Today we’re joined by Jessica Lord, talking about the origins of Electron and her boomerang back to GitHub to lead GitHub Sponsors. We cover the early days of Electron before Electron was Electron, how she advocated to turn it into a product and make it a framework, how it’s used today, why she boomeranged back to GitHub to lead Sponsors, what’s next in funding open source creators, and we attempt to answer the question “what happens to open source once it’s funded?”
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When I was in college my professor tried teaching us regular expressions: the theory, the algebra, all that. I left dumbfounded. When I hit the Real World I quickly ran into many practical use cases where a regular expression helped me solve a problem. That’s when I finally grokked them.
If you want to improve your understanding (and deployment of) regular expressions to solve problems, but don’t have a use case at the moment… here’s a whole bunch of them for you to practice on in the meantime.
This is our third Kaizen episode in which Adam, Jerod & Gerhard talk about GitOps the wrong way, ask questions with Honeycomb and realise that they must be holding the CDN wrong, and the effort that has been going into moving all changelog.com static files from regular volumes to an S3-like object store. If you like a good yak shake, listening to this one is a lot more fun than doing it.
Gerhard is most excited about the Ship It Christmas gifts that we have been preparing for you. While GitHub Codespaces is not going to be part of the upcoming Christmas special episode, today’s talk covers why investing in a Codespaces integration is worth it.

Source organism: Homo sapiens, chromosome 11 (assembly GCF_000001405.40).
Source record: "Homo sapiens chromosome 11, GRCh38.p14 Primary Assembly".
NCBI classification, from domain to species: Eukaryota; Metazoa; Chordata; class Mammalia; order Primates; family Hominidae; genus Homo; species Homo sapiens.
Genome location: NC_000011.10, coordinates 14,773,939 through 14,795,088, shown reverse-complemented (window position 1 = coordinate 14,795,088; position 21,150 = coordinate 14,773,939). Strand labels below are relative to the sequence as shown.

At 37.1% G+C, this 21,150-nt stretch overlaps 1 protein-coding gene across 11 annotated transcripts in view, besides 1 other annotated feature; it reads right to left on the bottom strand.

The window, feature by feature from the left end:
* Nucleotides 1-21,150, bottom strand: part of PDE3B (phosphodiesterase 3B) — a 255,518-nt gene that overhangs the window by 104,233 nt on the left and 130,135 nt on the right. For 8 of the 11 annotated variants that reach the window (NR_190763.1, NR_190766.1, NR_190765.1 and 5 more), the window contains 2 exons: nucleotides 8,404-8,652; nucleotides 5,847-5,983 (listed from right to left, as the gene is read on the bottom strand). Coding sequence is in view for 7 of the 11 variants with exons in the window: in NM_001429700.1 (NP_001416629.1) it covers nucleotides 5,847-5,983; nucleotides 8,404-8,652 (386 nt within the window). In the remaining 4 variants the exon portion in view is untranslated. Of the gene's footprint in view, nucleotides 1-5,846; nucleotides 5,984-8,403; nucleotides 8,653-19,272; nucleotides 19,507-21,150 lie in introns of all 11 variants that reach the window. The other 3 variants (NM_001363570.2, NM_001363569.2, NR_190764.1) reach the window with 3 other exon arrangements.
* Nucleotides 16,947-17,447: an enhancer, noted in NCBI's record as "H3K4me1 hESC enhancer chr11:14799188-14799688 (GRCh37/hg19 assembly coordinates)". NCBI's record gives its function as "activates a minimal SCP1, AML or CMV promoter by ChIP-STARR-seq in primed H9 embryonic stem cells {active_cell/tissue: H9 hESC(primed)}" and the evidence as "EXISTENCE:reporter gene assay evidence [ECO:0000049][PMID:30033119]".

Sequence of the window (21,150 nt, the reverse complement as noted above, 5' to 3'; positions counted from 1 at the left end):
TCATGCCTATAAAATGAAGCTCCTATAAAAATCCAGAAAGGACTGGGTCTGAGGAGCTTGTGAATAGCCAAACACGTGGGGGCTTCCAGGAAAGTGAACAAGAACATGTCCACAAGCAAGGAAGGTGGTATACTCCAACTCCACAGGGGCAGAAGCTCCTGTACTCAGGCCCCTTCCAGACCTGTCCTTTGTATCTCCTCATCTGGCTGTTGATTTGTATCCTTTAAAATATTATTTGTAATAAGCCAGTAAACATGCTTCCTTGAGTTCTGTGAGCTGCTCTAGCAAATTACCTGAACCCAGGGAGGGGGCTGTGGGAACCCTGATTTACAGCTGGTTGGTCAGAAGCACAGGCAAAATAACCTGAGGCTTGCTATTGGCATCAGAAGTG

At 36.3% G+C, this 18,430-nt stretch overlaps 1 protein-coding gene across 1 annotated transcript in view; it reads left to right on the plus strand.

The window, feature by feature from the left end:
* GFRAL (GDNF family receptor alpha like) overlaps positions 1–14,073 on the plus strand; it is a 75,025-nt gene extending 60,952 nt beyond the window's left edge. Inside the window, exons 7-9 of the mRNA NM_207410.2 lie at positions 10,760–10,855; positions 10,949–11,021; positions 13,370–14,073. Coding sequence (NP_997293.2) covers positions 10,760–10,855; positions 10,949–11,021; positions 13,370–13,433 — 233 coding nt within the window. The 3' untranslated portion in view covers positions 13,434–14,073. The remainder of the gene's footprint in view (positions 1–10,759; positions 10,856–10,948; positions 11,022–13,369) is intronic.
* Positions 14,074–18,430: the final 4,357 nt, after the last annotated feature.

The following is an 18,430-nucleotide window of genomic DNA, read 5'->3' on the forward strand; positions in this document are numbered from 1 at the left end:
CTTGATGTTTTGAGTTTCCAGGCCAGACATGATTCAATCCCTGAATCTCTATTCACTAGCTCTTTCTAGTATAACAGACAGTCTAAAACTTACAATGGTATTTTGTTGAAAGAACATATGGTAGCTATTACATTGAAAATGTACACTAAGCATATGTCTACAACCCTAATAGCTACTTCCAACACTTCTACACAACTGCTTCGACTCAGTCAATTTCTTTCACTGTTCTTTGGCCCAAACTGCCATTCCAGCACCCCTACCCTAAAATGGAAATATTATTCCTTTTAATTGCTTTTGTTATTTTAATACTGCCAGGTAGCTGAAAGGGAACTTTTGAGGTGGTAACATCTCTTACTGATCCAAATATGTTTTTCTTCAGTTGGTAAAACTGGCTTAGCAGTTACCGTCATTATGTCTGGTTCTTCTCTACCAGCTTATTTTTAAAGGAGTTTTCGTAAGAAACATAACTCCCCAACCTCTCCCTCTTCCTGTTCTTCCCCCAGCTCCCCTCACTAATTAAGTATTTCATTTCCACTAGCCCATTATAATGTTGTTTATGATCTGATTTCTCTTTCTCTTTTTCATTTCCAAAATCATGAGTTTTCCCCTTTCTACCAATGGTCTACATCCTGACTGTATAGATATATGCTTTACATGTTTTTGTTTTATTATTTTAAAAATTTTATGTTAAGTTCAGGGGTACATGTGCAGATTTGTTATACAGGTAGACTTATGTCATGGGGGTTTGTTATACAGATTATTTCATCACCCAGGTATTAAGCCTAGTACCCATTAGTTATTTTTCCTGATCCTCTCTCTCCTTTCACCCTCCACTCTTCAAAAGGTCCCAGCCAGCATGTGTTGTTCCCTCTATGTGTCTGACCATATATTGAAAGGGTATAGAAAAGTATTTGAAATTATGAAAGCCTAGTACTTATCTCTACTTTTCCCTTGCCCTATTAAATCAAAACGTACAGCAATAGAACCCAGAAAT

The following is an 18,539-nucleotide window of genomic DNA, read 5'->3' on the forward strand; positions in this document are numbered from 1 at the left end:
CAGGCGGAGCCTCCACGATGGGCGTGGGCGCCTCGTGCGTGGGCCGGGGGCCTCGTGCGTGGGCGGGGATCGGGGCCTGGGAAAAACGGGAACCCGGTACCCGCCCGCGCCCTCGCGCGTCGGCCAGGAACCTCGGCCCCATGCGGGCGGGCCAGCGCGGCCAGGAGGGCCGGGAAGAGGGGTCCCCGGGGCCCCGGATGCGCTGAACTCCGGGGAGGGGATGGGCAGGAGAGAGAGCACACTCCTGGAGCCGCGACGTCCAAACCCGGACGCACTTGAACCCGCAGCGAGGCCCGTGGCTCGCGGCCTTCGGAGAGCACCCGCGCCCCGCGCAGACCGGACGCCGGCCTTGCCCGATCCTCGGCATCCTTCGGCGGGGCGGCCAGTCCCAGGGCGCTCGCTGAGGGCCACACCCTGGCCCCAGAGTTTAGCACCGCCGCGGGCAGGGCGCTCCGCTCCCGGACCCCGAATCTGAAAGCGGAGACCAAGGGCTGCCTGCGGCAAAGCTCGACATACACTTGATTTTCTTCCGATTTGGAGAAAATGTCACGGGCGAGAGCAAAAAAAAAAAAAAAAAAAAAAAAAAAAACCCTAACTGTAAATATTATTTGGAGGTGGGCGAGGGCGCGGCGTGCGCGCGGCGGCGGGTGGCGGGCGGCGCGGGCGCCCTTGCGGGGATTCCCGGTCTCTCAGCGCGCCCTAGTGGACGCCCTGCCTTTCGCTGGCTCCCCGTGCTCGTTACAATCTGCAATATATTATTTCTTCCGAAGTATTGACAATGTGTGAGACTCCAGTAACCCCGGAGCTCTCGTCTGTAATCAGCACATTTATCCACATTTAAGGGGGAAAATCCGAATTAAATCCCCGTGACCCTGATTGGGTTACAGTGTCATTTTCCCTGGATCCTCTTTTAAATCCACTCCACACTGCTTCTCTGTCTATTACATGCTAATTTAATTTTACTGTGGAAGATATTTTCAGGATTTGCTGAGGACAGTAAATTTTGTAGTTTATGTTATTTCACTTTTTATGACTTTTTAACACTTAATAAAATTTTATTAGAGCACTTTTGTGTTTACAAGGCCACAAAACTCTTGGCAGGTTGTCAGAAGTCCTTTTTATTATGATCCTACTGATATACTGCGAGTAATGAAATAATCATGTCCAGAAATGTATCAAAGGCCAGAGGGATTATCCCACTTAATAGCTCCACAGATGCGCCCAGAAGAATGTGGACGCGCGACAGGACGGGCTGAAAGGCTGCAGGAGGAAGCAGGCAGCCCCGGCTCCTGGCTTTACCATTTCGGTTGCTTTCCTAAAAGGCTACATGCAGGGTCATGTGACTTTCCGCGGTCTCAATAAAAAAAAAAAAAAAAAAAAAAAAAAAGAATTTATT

Changelog #459 and Backstage #20 are related to this topic.
The Evil Martians have been hard at work de-stressifying their Ruby on Rails deployments with a new tool: Kuby. In this post they share their journey getting there. It’s a lot. But in the end they seem happy with the results.
Kuby lowers the bar of adopting Kubernetes for Rails apps, leveraging the power of the convention-over-configuration principle. Just as Rails conquered the world with its “build a blog in 15 minutes” idea, so too could Kuby reign supreme in the context of deployment—”deploy Rails on Kubernetes in 15 minutes”.
O’Reilly said it best this year when they summarized learning trends in 2021:
Observability saw the greatest growth in the past year (128%), while monitoring is only up 9%. While observability is a richer, more powerful capability than monitoring — observability is the ability to find the information you need to analyze or debug software, while monitoring requires predicting in advance what data will be useful — we suspect that this shift is largely cosmetic. “Observability” risks becoming the new name for monitoring. And that’s unfortunate. If you think observability is merely a more fashionable term for monitoring, you’re missing its value.
We can’t lose sight of that value. We can’t afford to. This isn’t just a tale of vendors arguing to define marketing terms for their own benefit. The pain and suffering that people endure every day because they can’t understand their own damn systems is too real. The long hours, the toil, the greasy hacks moldering away into technical debt, the late nights, the missed sleep, the burnout. The pain is real, and the solutions are specific. We need specific, meaningful technical terms to help users navigate the future and find their way to those solutions.
If the datacenter is the computer, then the cloud is its operating system — so let’s start treating it like one and stop micro-managing thousands of individual ones.
Milosz Danczak shares a principle that was surely born from years of painful experiences: